“Here.” My brother stood a little bit away. He had Corporal Kickwhiskers on one shoulder, and was letting the little cat eat a treat out of his hand. He nodded to me, hesitating before offering a simple, “Thanks.”

Dare was on the boat then, smacking her sword against the bridge construct to make it collapse. “Time to go,” she announced. Giving me a very brief look, the woman headed for the front of the yacht, moving through people who were already shouting questions.

Those questions were turned toward me then, everyone asking what was going on, how I’d returned their memories or implanted the story of my mother in their head, and so on. They were all talking at once, dozens of voices, and I didn’t stand a chance of actually answering anyone.

Later!” That was Deveron, projecting his voice over everyone else to the point that a few people were rubbing their ears in pain. It was really loud. The man stared at them, starting to say something else. But before he could, Hisao took over.

“Yes, plenty of time for answers once we are away. I would say focus on keeping the boat clear would be a priority, hmm?”

He was right. There were still Heretics trying to stop us from leaving. A few had come partway out into the water and were doing various things to keep us there. I felt the yacht jerk a little as a couple used telekinetic powers to hold us. Another made semi-solid tentacles rise out of the water to wrap around the yacht. Yet more tried to board the boat, either teleporting up to it, climbing the sides, or sending various attacks up to either hit us or knock someone on the boat off. They had completely lost their minds.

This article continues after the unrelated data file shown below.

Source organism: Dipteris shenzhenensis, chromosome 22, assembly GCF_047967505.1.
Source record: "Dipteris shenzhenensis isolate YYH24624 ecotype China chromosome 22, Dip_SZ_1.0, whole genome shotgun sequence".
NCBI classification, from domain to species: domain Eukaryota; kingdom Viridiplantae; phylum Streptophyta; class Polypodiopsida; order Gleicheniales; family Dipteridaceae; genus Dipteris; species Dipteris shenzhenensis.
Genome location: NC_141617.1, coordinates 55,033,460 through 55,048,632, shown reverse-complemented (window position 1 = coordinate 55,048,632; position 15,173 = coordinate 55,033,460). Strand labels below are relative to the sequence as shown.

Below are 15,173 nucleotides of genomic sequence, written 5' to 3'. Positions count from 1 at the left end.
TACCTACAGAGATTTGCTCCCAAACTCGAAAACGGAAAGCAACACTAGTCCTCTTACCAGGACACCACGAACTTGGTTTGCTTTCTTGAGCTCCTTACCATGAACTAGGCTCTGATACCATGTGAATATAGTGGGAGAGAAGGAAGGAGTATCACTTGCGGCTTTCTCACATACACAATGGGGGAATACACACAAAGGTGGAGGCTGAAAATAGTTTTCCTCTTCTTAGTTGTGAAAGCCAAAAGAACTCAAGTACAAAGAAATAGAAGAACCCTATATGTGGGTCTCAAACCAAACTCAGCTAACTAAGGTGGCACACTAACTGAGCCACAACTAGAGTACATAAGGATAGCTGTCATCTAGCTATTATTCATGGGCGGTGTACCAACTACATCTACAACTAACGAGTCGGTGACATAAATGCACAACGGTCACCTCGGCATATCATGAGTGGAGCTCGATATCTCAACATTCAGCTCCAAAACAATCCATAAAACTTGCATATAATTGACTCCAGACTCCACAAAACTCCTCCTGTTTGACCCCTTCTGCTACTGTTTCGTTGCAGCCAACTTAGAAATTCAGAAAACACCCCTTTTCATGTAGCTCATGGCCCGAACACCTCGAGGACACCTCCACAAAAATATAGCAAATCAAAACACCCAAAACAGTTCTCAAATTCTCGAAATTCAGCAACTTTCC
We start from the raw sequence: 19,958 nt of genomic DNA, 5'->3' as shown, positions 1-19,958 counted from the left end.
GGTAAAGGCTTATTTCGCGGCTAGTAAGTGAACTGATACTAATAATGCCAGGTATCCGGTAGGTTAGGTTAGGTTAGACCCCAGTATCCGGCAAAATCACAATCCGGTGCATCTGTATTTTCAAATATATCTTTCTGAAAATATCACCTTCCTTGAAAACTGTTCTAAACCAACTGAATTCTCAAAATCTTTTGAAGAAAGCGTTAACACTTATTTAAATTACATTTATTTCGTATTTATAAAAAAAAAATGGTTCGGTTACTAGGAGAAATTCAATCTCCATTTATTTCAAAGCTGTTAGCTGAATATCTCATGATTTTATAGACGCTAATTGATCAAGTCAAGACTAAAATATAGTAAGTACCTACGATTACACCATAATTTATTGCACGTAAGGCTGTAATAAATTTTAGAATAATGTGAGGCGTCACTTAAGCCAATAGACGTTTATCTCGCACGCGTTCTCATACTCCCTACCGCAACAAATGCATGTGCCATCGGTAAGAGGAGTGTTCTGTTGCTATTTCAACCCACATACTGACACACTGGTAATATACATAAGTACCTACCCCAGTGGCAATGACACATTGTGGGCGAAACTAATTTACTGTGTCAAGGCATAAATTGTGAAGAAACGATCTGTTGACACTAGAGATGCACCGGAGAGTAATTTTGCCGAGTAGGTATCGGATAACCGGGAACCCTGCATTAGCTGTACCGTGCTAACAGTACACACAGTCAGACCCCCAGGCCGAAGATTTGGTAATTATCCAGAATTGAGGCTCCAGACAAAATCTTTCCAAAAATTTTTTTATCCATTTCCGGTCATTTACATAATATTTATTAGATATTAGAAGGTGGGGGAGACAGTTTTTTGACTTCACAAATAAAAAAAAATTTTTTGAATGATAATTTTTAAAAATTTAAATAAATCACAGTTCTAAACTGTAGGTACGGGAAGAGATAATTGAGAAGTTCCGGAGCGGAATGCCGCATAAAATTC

It got worse, not better, as the people on the boat fought back. The whole yacht was being shaken back and forth violently, almost to the point of tearing itself apart. This was bad. What were we supposed to do?

Apparently the answer was ‘wait for Prosser to show up’. Because the man did. Suddenly standing there at the back end of the deck, the man made a single gesture, almost back-handing the air itself. Immediately, everyone who was trying to stop us went flying. They landed on the beach, and didn’t seem to be in a hurry to get back up.

“Enough of this!”

It was Geta. He was back from wherever he had taken Gaia with Jue. The large black man appeared right in the middle of the deck. His attention was centered on… well, the other large black man. He stared at Gabriel Prosser. “Did you not already do enough damage by refusing to join our cause? Must you aid in destroying it as well?”

In his left hand, Geta summoned a fuck-off enormous hammer. The head of it was basically the size of my torso. He rested the handle on one shoulder. In his other hand, he held a short sword upside down, or backwards, or whatever.

As everyone else scrambled away from the angry Committee member, Geta continued. “You will not destroy Crossroads. You will not allow innocents to be sacrificed to the monsters that plague this world. You will not drag these people along on your foolish quest to tear apart our civilization!”  

Against the tide of Geta’s blind rage, Gabriel Prosser spoke in a much calmer voice, his words simple. “As yet, you have said nothing that I disagree with, Counselor.”

Fire formed around Geta, blue flames that rose up his body. Lightning crackled throughout it. I saw bits of metal appear, even as tiny dots of purple-blue energy that looked almost like black holes sparked to life around his arms. He was summoning so much power, calling so much to himself, that I could feel a distortion throughout the ship, an indescribable level of energy was all pulled to one place. The air itself was thinner, and I felt myself pulled somewhat toward the former Roman emperor, as if he was a new gravitational body.

Through it all, Gabriel stood there, shovel resting lightly against the deck as he leaned on the handle. He didn’t move. He didn’t summon power of his own to match Geta’s. He did nothing aside from stand there and wait with sphinx-like patience.